At a utility rate structure panel yesterday at Solar Power International, an audience member from the Regulatory Assistance Project said he viewed the fixed rate phenomenon as reactive and regressive, and put it to the panelists to respond.
“I agree,” said Rusty Haynes, policy research manager at EQ Research. “Jacking up fixed charges contradicts all kinds of policy goals and diminishes distributed generation, in addition to efficiency.”
Greg Bernosky, director of state regulation and compliance at Arizona Public Service (APS), echoed that increasing fixed charges is not the most effective way to solve the disconnect between the costs and benefits of solar.
“The fixed charge is a bit of a blunt instrument, and we would agree it’s not the cleanest and best price signal,” Bernosky said.
“We see it as if you can transition to something that has that price signal embedded in the rate, then you don’t need to have such a fixed charge sitting on top of the…rate design,” he continued.
APS is currently seeking regulatory approval to increase fees on solar customers from the current $0.70 per kilowatt to $3 per kilowatt, which amounts to $21 fixed monthly fee for the average solar customer. In this context, Bernosky’s comments come as something of a surprise.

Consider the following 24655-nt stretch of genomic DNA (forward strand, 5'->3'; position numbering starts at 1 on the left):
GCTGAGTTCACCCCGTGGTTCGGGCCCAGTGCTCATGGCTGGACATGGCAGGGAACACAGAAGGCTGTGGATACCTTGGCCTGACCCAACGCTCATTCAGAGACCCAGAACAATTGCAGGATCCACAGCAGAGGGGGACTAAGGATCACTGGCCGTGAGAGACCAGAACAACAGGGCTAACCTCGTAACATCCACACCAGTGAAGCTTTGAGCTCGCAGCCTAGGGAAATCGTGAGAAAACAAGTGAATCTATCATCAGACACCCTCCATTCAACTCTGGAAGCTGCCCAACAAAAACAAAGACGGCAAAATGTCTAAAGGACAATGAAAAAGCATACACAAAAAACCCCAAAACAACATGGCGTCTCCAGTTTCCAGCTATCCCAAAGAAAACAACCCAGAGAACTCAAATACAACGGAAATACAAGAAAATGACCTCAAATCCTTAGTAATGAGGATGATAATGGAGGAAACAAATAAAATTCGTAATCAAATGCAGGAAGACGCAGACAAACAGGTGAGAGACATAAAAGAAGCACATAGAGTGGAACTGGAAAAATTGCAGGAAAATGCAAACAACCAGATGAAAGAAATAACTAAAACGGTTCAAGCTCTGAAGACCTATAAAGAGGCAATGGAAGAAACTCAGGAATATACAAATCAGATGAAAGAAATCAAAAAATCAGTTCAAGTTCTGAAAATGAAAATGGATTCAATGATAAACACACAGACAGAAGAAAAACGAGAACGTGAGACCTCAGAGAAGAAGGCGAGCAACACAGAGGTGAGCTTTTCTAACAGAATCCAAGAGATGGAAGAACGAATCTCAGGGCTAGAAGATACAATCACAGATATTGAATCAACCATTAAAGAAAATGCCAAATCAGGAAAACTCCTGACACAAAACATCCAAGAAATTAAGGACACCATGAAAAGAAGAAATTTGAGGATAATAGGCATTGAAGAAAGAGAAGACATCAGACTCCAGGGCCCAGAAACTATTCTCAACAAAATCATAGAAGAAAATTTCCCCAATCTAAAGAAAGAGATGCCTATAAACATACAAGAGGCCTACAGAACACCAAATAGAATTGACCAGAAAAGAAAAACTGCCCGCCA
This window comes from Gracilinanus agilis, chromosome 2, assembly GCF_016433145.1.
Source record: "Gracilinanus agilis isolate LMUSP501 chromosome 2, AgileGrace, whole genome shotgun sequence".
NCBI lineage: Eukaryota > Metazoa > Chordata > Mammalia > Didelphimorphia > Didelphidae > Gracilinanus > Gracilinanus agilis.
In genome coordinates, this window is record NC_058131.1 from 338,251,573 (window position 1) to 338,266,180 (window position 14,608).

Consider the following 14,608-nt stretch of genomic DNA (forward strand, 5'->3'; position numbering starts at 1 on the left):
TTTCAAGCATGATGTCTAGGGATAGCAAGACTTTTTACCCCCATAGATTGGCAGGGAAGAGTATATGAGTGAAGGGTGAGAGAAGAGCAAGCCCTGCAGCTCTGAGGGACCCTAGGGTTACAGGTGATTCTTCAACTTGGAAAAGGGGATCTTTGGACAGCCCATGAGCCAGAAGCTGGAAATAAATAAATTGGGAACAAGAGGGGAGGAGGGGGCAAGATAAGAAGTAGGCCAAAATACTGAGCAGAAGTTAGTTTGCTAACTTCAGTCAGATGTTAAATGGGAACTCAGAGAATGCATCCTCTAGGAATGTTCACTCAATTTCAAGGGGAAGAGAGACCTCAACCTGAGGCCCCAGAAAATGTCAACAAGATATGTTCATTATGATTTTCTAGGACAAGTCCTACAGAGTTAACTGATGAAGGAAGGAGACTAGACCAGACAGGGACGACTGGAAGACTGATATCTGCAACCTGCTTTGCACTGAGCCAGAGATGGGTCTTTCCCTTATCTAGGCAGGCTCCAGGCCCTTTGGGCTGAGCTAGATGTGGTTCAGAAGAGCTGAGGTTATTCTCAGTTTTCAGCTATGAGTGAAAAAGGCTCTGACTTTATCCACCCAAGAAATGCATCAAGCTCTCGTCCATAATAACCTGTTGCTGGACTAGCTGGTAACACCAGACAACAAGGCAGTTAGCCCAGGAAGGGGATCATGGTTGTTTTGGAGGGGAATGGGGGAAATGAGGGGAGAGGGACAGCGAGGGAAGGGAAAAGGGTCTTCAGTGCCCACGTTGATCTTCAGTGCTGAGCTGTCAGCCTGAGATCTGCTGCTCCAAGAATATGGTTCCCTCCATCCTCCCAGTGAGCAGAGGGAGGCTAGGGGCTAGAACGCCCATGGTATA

However, in APS’ filing, customers do have the option to pay a demand charge instead of the $21 fee. These customers would pay APS’ ECT-2 tariff, a demand charge of $13 per on-peak kilowatt-hour in the summer, falling to $9 for winter months, with kilowatt-hour rates varying by time and season between 8.8 cents and 4 cents. There are currently around 100,000 APS customers on this rate plan.